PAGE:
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Rental assistance program expanded

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The city’s rent assistance program will accept applications for up to 12 months of help, an increase from the previous period of three months.

The money for the expansion comes from the Indiana Housing and Community Development Authority, which allocated $91 million for rent assistance. The city-county council approved the allocation in September.

As of the announcement Oct. 27, the city has distributed $70.7 million in rent assistance to 30,000 households. Apply here.

Households can use the money to pay back rent or pay ahead in three-month installments, Deputy Mayor Jeff Bennett said.

“We’re proud to continue to extend a lifeline to residents still feeling the economic impact of the pandemic,” Mayor Joe Hogsett said in a statement. “This extension provides an opportunity to families across Indianapolis to regain economic stability and more equitably experience prosperity.”

To be eligible for rental assistance, Marion County households must be below 80% of the area median income, have experienced a reduction in earned income due to the COVID-19 pandemic and be at risk of housing instability.

The expansion comes at a time when Indianapolis is facing what many consider an eviction crisis. Eviction Lab, a Princeton University program that tracks evictions, counted 712 eviction filings in Indianapolis during the week of Sept. 19-26. That was the highest number since August 2020 in the first week following the end of the state’s eviction moratorium.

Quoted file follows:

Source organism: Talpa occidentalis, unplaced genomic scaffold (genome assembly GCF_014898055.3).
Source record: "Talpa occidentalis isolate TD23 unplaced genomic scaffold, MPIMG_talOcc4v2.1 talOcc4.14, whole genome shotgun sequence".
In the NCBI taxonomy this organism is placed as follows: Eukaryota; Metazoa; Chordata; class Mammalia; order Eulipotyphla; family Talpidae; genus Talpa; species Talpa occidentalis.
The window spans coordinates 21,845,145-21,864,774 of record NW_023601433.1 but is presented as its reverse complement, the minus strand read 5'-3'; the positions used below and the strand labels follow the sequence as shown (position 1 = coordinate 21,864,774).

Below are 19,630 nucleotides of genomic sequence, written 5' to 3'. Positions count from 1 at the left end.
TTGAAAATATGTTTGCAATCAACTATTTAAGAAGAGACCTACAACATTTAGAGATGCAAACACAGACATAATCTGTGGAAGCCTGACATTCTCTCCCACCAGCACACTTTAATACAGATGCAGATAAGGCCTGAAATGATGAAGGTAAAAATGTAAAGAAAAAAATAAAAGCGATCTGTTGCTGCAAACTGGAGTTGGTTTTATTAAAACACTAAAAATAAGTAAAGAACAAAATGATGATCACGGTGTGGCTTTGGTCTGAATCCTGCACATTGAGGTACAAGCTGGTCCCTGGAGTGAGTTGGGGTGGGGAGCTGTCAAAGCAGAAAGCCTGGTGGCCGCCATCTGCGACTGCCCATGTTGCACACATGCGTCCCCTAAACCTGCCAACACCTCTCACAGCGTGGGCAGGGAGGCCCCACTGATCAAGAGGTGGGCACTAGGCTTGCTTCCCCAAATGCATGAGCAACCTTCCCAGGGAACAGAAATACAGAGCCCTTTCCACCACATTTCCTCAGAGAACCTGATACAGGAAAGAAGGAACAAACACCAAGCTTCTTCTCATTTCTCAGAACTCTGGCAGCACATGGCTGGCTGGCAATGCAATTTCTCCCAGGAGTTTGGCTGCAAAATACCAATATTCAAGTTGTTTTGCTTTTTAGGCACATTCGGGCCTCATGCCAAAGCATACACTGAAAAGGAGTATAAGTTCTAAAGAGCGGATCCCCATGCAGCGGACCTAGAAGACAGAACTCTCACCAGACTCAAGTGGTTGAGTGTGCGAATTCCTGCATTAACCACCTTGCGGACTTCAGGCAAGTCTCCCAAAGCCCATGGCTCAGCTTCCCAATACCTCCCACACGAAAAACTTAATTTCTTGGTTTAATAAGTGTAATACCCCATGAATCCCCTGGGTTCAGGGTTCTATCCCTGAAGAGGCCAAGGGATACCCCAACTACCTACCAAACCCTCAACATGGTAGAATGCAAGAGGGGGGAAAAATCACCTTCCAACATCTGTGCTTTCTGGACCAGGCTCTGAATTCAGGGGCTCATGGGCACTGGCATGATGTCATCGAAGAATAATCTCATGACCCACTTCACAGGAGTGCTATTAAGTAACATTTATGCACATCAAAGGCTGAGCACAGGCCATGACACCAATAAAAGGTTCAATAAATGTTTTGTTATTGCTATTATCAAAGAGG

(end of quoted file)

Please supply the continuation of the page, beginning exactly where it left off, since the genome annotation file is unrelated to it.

An eviction moratorium from the Centers for Disease Control and Prevention (CDC) staved off some evictions, but the moratorium wasn’t as sweeping as that state’s. The CDC moratorium ended in August.

Landlords could still file for evictions during the moratoria, so many of the cases being heard now are part of a backlog of pending cases.

The assistance is meant to keep people out of eviction court, but if they do end up there, most townships in Marion County have legal assistance, which can include help negotiating with a landlord, legal advice and getting connected to rent assistance.

The only townships without legal assistance — Franklin and Perry — will have it when the city and its partners are able to hire enough attorneys.

Many tenants who go to court don’t have an attorney, while landlords — especially corporate landlords — are typically well represented.

Many tenants who go to court are low-income and about a year behind on rent, according to Brandon Beeler, director of the Housing Law Center at Indiana Legal Services, one of the participants in the legal assistance program.

The Indiana Supreme Court, following recommendations from a task force, established a program that requires courts to tell the tenant and landlord about rental assistance that is available. If both parties agree to apply for the funding, eviction proceedings can be delayed for 90 days.

Both parties can also agree to use a mediator. In that case, the eviction filing is sealed, so what many call “the scarlet E” won’t haunt that person’s record.

Contact staff writer Tyler Fenwick at 317-762-7853. Follow him on Twitter @Ty_Fenwick.

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